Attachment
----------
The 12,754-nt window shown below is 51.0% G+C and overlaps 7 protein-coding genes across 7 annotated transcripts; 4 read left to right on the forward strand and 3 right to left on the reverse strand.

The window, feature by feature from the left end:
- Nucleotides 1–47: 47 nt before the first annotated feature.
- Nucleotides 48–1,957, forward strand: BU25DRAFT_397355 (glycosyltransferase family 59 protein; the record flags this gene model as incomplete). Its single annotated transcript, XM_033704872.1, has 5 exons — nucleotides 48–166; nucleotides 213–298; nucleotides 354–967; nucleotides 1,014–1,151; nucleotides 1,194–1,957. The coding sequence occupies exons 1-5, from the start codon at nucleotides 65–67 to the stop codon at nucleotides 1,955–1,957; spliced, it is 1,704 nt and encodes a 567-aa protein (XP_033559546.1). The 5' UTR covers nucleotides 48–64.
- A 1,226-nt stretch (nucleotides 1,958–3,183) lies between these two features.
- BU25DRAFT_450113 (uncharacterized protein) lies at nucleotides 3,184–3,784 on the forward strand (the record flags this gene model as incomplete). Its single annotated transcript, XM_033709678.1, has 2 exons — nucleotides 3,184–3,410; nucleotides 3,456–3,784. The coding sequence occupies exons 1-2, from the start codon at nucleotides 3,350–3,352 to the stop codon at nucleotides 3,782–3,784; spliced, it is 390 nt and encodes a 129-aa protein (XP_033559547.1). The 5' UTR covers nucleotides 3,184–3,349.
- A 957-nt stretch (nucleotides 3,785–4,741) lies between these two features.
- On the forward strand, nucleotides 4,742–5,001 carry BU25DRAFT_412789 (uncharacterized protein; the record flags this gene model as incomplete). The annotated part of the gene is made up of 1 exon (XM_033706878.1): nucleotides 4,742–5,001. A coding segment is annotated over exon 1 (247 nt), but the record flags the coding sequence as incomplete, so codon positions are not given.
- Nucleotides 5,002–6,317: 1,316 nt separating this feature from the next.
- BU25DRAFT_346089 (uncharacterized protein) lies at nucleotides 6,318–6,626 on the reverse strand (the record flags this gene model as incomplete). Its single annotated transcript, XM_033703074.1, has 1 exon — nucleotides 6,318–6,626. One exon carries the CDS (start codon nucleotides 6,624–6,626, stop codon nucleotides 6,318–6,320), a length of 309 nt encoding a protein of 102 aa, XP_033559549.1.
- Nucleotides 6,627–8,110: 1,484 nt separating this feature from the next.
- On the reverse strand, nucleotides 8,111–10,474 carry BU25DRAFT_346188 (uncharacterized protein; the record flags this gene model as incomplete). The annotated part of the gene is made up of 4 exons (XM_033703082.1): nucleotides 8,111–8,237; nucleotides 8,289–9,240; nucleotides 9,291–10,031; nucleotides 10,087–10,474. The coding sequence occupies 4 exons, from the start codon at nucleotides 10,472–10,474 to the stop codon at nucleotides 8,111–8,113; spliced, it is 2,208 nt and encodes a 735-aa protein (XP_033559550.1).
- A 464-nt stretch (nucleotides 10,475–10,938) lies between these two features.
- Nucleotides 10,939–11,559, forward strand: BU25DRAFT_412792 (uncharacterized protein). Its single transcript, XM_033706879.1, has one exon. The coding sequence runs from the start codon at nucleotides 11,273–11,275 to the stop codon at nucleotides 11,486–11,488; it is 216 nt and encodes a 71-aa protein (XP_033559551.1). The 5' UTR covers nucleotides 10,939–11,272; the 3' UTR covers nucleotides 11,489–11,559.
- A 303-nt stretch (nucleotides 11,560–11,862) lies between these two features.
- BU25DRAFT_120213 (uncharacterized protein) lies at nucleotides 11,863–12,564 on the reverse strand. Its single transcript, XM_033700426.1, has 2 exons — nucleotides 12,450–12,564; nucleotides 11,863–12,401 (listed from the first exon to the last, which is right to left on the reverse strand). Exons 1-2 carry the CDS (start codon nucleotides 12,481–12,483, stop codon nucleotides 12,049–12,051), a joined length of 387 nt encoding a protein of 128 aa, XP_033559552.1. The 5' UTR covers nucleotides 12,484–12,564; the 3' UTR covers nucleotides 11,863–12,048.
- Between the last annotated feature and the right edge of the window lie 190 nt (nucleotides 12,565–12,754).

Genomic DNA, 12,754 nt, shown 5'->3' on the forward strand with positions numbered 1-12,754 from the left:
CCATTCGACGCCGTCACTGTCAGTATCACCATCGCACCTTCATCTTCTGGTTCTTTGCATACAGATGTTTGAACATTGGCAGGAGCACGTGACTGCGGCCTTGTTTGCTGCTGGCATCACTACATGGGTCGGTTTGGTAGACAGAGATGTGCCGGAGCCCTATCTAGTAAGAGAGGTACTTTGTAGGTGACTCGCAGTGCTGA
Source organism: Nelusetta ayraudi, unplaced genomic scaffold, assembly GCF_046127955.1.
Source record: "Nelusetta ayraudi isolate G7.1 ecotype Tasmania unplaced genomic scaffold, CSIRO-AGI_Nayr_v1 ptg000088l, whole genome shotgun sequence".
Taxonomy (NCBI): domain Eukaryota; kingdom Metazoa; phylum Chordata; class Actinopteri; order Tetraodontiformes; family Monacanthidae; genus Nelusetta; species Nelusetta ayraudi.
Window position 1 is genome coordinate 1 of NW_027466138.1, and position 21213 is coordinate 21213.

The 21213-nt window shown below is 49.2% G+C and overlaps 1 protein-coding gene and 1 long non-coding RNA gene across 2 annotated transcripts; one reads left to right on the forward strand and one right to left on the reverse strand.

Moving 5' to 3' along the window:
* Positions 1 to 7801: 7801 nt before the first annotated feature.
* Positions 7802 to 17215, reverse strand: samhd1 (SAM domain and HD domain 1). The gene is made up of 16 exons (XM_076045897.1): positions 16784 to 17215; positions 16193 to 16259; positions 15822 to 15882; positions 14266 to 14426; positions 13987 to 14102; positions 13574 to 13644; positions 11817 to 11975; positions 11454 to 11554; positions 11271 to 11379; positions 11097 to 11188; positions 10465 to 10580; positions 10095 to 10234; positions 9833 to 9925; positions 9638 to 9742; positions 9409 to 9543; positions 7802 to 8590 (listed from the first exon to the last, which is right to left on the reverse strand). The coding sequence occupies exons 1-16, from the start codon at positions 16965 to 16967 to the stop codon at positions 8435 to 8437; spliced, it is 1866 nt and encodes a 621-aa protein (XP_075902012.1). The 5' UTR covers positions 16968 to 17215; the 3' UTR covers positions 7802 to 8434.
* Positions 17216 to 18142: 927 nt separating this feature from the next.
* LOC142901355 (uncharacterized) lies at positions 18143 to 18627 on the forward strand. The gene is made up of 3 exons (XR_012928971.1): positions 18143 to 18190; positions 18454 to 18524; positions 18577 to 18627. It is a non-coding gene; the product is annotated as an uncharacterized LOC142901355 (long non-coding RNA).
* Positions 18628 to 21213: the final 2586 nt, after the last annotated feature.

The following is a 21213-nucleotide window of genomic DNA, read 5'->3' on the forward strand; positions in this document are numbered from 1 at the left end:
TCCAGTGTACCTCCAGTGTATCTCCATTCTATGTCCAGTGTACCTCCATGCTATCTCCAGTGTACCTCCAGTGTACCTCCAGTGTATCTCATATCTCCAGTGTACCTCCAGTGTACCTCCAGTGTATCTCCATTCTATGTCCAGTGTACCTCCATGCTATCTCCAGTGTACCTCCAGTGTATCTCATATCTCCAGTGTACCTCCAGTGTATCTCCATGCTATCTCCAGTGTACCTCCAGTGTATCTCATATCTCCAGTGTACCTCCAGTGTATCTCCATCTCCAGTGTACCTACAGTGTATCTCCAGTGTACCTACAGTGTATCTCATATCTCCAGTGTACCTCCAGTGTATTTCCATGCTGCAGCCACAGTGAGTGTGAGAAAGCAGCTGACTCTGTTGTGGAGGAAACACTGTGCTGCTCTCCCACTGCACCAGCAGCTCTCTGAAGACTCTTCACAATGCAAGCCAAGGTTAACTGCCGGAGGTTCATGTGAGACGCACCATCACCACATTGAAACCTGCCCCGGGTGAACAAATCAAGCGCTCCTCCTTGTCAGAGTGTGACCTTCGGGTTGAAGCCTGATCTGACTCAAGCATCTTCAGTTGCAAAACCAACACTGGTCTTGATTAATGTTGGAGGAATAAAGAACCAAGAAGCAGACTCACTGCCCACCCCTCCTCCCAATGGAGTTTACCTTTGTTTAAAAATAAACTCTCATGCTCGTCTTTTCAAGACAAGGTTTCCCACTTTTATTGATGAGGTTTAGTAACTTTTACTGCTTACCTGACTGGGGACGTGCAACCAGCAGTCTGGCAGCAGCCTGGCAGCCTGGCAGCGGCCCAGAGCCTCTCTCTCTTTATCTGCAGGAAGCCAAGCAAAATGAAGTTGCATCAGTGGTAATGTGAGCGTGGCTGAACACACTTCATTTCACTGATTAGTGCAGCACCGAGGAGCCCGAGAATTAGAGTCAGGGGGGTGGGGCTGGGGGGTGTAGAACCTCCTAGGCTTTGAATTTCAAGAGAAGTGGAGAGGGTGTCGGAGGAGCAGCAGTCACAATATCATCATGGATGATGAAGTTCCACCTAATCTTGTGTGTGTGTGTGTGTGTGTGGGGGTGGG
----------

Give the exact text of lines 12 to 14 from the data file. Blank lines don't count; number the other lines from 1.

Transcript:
- On the reverse strand, nucleotides 8,111–10,474 carry BU25DRAFT_346188 (uncharacterized protein; the record flags this gene model as incomplete). The annotated part of the gene is made up of 4 exons (XM_033703082.1): nucleotides 8,111–8,237; nucleotides 8,289–9,240; nucleotides 9,291–10,031; nucleotides 10,087–10,474. The coding sequence occupies 4 exons, from the start codon at nucleotides 10,472–10,474 to the stop codon at nucleotides 8,111–8,113; spliced, it is 2,208 nt and encodes a 735-aa protein (XP_033559550.1).
- A 464-nt stretch (nucleotides 10,475–10,938) lies between these two features.
- Nucleotides 10,939–11,559, forward strand: BU25DRAFT_412792 (uncharacterized protein). Its single transcript, XM_033706879.1, has one exon. The coding sequence runs from the start codon at nucleotides 11,273–11,275 to the stop codon at nucleotides 11,486–11,488; it is 216 nt and encodes a 71-aa protein (XP_033559551.1). The 5' UTR covers nucleotides 10,939–11,272; the 3' UTR covers nucleotides 11,489–11,559.